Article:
A more recent adjustment was made to several cards released in The Boomsday Project expansion. With the recent Rise of the Mech update, several cards from Dr. Boom’s laboratories were augmented with greater power, lowered casting cost, or both. The Boomsday Project was initially regarded as a fairly weak expansion, but the changes made seem to have had the desired effect. Just before Rise of the Mech went live, several Rogue nerfs were also introduced. This has made an already-strong mech-driven metagame even stronger, but it doesn’t feel oppressive since every class has at least one meta-relevant deck. There also seems to be a lot more experimentation now that the powerful Kobolds and Catacombs, Knights of the Frozen Throne, and Journey to Un’goro expansions have rotated out of standard.
Rise of Shadows introduces a couple of new mechanics, and each of the villains brought something from their home expansion to the new set. One of the most interesting new additions is a new minion type called Lackeys. These low-cost minions are semi-random, but each has a fairly powerful effect when they hit the table. They’re especially useful in Rogue and Shaman decks, which can both increase the number of times a battlecry effect triggers. The developers have said Lackeys and other themes introduced in Rise of Shadows will be carried throughout the rest of Hearthstone‘s expansions this year, borrowing the idea of a 3-set block from Magic‘s physical card sets.
The other two new mechanics introduced in Rise of Shadows are Twinspell and Schemes, each of which apply only to spell cards for a few specific classes. Schemes increase in power for every turn they sit in your hand, and each is tied to one of the five villains. Twinspell cards can be cast twice before they’re removed from your hand, sort of like the More Arms card from Boomsday. Only the four classes not represented by one of the League members get Twinspell cards.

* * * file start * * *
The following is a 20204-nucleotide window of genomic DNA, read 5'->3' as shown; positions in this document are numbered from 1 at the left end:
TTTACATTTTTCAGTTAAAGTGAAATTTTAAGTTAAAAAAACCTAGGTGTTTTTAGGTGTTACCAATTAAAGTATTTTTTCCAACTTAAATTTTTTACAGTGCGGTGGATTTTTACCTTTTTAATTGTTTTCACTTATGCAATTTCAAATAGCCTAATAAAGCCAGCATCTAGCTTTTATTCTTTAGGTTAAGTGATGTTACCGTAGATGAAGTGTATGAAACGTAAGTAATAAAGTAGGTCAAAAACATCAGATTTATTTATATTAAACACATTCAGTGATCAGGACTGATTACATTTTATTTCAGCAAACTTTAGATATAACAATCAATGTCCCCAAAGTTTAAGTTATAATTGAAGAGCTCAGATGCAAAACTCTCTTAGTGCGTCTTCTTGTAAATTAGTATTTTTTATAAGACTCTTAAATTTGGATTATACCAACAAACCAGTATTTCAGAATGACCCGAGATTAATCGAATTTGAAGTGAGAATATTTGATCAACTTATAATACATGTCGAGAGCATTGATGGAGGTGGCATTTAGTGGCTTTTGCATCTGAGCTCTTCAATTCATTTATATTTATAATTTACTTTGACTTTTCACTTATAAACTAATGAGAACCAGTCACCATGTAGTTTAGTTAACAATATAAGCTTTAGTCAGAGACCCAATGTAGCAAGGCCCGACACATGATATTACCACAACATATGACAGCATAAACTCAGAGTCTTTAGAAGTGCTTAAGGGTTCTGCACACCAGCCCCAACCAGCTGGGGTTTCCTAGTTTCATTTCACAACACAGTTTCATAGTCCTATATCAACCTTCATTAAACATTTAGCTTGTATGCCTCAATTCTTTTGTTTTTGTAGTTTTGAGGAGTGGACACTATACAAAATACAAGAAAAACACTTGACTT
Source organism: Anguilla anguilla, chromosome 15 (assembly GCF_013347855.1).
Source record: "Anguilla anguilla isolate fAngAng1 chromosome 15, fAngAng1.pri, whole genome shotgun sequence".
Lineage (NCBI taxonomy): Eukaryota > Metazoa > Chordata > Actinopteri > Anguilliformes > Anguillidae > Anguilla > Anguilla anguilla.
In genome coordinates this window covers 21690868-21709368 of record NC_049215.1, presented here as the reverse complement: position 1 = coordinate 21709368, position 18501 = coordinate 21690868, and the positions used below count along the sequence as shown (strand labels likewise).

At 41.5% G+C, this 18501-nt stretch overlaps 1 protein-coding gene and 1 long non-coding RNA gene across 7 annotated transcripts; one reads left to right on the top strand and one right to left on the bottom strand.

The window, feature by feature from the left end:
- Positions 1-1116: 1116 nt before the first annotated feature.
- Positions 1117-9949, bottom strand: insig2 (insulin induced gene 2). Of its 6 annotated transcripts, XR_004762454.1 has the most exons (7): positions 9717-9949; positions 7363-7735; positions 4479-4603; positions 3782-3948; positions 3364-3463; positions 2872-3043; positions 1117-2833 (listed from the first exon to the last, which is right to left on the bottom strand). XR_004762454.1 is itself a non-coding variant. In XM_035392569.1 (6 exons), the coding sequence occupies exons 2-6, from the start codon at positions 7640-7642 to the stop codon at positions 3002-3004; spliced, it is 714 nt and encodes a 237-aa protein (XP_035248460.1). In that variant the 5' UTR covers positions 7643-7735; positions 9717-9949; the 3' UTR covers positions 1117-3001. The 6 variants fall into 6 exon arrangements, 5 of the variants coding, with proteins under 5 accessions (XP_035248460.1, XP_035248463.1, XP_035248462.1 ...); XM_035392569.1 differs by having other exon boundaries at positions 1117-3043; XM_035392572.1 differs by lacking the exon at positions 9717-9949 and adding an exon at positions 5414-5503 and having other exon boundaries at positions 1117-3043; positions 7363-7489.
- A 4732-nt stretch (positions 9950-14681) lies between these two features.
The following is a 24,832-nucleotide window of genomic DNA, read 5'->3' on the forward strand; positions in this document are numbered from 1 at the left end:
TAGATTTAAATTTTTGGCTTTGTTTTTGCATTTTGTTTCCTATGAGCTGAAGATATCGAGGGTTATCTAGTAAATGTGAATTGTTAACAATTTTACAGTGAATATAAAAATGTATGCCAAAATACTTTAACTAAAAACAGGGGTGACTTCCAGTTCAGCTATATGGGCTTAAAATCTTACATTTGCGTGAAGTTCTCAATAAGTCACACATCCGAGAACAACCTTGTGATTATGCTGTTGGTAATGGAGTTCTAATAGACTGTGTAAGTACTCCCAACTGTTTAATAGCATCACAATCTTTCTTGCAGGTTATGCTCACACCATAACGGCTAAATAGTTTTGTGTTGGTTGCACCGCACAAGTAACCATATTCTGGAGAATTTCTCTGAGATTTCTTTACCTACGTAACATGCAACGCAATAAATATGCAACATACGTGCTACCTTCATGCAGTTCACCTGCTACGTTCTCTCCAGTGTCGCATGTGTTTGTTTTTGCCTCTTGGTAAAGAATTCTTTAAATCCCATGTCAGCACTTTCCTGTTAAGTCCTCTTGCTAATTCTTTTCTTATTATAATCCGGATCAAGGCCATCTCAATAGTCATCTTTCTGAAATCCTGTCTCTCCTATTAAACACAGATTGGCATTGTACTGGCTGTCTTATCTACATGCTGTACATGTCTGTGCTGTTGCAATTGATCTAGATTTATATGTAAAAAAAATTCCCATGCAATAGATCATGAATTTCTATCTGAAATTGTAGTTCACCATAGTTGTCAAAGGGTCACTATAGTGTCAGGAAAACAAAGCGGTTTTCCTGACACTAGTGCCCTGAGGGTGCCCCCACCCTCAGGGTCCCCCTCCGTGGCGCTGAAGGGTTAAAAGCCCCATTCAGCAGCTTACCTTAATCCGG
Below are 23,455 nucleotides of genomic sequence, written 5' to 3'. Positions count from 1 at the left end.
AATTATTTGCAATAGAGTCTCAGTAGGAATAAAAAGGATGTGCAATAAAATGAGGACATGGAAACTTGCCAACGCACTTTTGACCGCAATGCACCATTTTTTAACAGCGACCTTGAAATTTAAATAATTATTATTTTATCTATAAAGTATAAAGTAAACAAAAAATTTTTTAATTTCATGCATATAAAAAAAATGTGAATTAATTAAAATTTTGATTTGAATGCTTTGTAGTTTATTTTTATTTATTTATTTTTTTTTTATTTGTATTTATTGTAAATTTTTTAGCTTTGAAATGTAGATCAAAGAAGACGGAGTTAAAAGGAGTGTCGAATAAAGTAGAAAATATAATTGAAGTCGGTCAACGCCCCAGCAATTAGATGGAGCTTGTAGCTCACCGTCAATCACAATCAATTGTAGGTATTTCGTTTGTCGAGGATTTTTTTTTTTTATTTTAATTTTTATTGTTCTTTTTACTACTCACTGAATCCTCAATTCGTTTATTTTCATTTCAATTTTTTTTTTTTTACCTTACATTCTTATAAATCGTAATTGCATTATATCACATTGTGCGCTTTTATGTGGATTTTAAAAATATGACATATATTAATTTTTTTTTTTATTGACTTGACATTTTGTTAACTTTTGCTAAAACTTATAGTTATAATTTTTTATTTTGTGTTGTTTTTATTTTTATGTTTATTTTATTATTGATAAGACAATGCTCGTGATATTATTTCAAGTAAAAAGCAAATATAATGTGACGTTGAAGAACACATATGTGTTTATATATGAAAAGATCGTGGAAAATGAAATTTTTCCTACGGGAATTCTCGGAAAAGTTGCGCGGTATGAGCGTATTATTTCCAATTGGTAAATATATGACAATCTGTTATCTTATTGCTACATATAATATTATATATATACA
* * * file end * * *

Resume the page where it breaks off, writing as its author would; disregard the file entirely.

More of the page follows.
Each of the five main villains has also brought one of their signature mechanics to a new card in Rise of Shadows. Lazul’s Forbidden Words calls back to the Whispers of the Old Gods Forbidden cards, letting players spend all their remaining mana for greater effect. Dr. Boom’s Omega Devastator has additional power if the player has 10 mana crystals unlocked, Hagatha’s Witch’s Brew has Echo, and the Rogue’s Unidentified Contract has a semi-random effect when played, just like other unidentified equipment from Kobolds and Catacombs. Even Arch-Villain Rafaam lends a mechanic from his original set, coming into play like a Golden Monkey.
Hearthstone‘s development seems to have turned a corner. It’s been more than a year since longtime lead Ben Brode left Blizzard, and with the recent card rotation none of the old team’s ideas are still active in the game’s main competitive mode. Even though it’s got plenty of callbacks to Hearthstone‘s past, The Dalaran Heist feels like a fresh start for the five-year old game. For the first time in a long time, I’m eagerly looking forward to whatever’s coming next.
[This review is based on a retail build of the free-to-play game, with content provided by the publisher as well as purchased by the reviewer.]